A clash between FARC guerrillas and Colombian government forces last week stemmed from an insurgent “error,” the official leading peace negotiations with the rebels said Monday.
An unspecified number of FARC rebels were wounded in the confrontation Friday in central Colombia. They were members of a delegation that was to travel to peace talks being held in Havana.
The violence was seen as a discouraging sign as the government and rebels are thought to be close to ending five decades of civil war.
A FARC negotiator, Carlos Lozada, had asserted on Twitter the clash was “an attack on FARC delegates who were on their way to Havana.”
But on Monday, Humberto de la Calle, the government official leading the talks, put the exchange of gunfire down to a mistake by the FARC.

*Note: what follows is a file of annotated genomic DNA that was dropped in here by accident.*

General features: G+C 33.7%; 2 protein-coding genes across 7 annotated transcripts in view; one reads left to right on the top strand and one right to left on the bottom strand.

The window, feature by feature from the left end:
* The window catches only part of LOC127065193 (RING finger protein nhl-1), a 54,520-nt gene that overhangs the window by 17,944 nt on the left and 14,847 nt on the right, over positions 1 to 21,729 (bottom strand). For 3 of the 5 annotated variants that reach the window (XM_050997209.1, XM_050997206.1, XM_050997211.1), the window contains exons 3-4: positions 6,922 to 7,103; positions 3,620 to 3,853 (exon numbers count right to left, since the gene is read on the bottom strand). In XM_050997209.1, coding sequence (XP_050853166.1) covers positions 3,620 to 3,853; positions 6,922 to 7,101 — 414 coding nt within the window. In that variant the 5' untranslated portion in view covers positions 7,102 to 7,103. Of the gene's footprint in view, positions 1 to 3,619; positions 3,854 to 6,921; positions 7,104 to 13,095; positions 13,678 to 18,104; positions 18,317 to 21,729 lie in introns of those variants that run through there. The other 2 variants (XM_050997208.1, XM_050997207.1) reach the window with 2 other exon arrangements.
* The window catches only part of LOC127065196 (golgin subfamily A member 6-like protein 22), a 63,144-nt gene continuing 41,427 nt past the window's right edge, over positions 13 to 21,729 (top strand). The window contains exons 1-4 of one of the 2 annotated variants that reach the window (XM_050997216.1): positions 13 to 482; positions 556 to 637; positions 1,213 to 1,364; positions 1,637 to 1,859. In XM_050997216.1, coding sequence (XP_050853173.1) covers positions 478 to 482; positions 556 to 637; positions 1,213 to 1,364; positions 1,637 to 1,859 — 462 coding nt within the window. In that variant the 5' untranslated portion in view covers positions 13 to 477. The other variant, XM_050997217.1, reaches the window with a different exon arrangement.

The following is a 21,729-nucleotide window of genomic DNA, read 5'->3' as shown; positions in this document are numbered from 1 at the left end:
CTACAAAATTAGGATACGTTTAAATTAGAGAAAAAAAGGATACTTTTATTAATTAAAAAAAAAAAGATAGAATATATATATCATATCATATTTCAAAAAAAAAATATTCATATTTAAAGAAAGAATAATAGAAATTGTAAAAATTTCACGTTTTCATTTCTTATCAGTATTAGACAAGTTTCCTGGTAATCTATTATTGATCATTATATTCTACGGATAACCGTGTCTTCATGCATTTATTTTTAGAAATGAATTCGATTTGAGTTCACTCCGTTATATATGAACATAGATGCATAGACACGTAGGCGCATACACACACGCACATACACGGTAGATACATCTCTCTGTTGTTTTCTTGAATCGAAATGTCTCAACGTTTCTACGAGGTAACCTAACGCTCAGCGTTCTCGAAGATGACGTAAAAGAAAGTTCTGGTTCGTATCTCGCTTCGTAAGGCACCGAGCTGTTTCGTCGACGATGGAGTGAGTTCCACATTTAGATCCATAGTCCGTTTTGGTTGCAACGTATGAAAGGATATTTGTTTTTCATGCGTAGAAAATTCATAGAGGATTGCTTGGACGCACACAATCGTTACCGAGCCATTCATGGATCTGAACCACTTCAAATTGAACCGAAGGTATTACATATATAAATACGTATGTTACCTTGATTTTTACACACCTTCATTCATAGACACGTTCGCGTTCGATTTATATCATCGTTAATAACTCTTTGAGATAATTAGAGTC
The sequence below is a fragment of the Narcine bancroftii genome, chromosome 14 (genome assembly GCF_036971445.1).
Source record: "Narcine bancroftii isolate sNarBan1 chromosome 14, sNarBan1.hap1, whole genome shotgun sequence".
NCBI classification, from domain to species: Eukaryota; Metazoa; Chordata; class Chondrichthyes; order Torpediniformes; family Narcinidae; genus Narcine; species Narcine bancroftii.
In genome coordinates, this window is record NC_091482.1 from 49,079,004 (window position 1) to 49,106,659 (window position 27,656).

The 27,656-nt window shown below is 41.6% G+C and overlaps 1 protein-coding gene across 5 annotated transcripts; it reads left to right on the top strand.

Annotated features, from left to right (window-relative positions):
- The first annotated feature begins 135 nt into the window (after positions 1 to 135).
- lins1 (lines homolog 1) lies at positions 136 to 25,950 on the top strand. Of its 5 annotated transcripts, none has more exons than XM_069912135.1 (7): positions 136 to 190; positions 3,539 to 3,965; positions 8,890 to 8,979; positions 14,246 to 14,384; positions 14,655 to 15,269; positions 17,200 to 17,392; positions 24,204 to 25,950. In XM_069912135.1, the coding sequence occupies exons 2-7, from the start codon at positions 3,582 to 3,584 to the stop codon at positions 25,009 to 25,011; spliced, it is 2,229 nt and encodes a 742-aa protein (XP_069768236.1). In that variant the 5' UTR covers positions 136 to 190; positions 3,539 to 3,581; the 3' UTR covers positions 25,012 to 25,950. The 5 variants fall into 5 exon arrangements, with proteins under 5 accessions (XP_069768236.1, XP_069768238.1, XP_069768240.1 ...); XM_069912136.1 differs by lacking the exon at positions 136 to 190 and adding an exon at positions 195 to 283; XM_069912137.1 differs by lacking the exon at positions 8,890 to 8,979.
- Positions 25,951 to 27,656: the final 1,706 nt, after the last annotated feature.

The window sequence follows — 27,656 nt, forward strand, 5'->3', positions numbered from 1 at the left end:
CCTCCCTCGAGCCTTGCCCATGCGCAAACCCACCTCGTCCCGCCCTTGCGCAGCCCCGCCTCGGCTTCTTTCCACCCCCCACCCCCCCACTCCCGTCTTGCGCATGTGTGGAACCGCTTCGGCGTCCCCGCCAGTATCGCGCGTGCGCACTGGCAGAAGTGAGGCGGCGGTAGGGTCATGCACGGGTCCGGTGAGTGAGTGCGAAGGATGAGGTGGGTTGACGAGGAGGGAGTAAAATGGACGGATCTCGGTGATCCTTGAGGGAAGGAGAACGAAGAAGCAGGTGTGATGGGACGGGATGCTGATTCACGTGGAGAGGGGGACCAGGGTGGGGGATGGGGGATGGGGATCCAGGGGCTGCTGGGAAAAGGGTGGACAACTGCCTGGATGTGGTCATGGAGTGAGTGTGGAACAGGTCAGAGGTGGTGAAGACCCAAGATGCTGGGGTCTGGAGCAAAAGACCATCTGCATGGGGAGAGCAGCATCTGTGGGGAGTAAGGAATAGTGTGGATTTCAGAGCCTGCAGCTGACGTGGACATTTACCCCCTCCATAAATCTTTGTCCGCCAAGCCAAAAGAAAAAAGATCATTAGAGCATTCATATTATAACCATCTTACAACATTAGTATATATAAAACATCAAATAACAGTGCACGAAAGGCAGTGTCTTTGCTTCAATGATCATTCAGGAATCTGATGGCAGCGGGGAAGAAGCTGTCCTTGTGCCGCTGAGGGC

“An error was committed by the FARC, which transmitted wrong coordinates,” he said.
The FARC delegation “was in a different zone than the one expected,” he said.
De la Calle said the number two person in the FARC’s hierarchy, Ivan Marquez, “acknowledged that the error with the coordinates was the FARC’s responsibility.”
The FARC, which has about 7,000 members, signed a ceasefire and disarmament arrangement with the government last month at the peace talks in Cuba.
The government said it hoped to move on to a full peace deal within weeks.